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Does THC Give You Wisdom?

Personal Perspective: New lessons learned about THC long into a medical career.

Key points

  • The therapeutic interactions between doctors and cannabis patients can be extremely gratifying.
  • Having time to deeply explain and then followup with cannabis patients and caregivers creates a special bond.
  • Working in the world of medical cannabis is provocative and challenging as more is learned about the plant.
  • People's interactions with cannabis provoke a fascinating mix of medical and spiritual benefits.

Working with patients and their families for the past nine years as a medical cannabis practitioner has been extremely gratifying in many surprising ways.

After 30-plus years in the ER and urgent care setting, providing one-time, episodic interventions and rarely seeing the same patient again, I now have accrued a roster of hundreds of ongoing patients, many of whom I have continued to treat since I began as a registered cannabis practitioner in 2016.

The conversations we have, mostly about their positive responses to using medical cannabis but about so many other aspects of life, politics, and their illnesses, have become a very important part of my own life. These dialogues have brought me closer to the patients, their families, and their caregivers and have been instrumental in my ever-deepening understanding of and appreciation for the vast array of benefits that medical cannabis provides.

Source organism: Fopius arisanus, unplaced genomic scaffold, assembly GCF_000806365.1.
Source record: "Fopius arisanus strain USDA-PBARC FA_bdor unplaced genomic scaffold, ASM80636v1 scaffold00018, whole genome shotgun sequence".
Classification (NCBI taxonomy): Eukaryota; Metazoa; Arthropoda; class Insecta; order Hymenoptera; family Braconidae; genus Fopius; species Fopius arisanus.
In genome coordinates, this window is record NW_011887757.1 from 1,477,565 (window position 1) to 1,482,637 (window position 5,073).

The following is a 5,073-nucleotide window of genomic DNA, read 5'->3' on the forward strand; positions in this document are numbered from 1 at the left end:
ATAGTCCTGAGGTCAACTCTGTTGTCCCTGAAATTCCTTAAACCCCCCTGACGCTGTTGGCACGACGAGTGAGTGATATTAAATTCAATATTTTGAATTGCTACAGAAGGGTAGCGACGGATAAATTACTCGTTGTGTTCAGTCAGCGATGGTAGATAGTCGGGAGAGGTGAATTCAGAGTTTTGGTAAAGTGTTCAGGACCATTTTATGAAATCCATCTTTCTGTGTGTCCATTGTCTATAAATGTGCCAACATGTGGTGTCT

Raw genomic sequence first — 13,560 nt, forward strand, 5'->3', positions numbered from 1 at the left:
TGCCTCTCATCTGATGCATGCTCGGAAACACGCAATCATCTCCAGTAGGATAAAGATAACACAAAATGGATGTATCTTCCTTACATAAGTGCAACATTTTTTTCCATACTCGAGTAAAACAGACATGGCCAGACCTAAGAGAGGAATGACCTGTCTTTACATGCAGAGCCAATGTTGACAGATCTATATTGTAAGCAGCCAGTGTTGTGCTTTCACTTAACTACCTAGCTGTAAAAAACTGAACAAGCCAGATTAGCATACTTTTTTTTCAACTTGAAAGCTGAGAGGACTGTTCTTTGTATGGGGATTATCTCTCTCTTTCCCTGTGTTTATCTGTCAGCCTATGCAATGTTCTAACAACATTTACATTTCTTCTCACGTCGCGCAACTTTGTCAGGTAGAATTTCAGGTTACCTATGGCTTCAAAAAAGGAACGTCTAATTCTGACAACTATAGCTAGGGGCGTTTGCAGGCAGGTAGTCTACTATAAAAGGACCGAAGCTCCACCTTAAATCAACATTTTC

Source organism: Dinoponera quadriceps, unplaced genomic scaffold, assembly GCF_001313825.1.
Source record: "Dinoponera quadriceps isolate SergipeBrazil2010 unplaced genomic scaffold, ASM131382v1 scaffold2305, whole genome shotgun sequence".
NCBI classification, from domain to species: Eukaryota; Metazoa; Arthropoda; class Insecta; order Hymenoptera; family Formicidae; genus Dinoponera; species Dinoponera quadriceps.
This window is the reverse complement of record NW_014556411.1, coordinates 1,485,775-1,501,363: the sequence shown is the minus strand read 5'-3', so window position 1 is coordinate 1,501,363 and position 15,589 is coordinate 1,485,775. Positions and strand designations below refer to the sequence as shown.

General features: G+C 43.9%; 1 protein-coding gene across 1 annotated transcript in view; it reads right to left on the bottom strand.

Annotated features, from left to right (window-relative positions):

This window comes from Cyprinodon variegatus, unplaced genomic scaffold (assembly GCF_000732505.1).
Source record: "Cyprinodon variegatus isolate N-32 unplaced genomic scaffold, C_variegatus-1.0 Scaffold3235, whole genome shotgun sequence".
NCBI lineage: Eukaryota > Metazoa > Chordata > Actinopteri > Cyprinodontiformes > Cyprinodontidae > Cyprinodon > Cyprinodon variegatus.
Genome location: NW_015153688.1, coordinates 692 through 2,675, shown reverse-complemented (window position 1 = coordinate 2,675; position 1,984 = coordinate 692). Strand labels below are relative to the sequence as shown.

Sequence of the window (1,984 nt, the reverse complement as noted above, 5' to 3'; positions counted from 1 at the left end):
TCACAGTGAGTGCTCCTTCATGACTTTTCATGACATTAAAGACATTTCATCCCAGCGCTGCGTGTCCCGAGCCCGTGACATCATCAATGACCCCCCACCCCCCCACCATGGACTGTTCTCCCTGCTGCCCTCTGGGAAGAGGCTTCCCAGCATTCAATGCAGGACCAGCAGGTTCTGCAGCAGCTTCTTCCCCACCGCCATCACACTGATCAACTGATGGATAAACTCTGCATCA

It’s been a tremendously important and enriching experience and, in addition, has rekindled my interest in biochemistry, neurotransmitters, and brain anatomy, subjects that I last explored during medical school.

Most remarkable has been the array of patients I’ve met who have taken me into their lives. Advising patients about medical cannabis has brought me into contact with a stratum of people I would otherwise probably never have access to. They have ranged from corporate CEOs, attorneys, and others wanting a medical cannabis card so they wouldn’t get arrested with illicit products to people with devastating and debilitating autoimmune diseases or those with terminal cancer.

Regardless of where along the health and socioeconomic spectrum my patients lie, there has been a consistent attitude that I became aware of early on when the law legalizing medical cannabis first went into effect.

I’m referring to an openness to trying cannabis. These patients, their families, and their caregivers haven’t been taken in by the nearly 90-year-old propaganda onslaught against the plant. Either they laughed at the “killer weed” characterizations, were open-minded enough to see or know others for whom it worked, or, especially in the many elderly patients I see, they’d already tried everything else before they came to me. They clearly had not gotten relief for an array of symptoms caused by their underlying diseases and were willing to give medical cannabis a shot.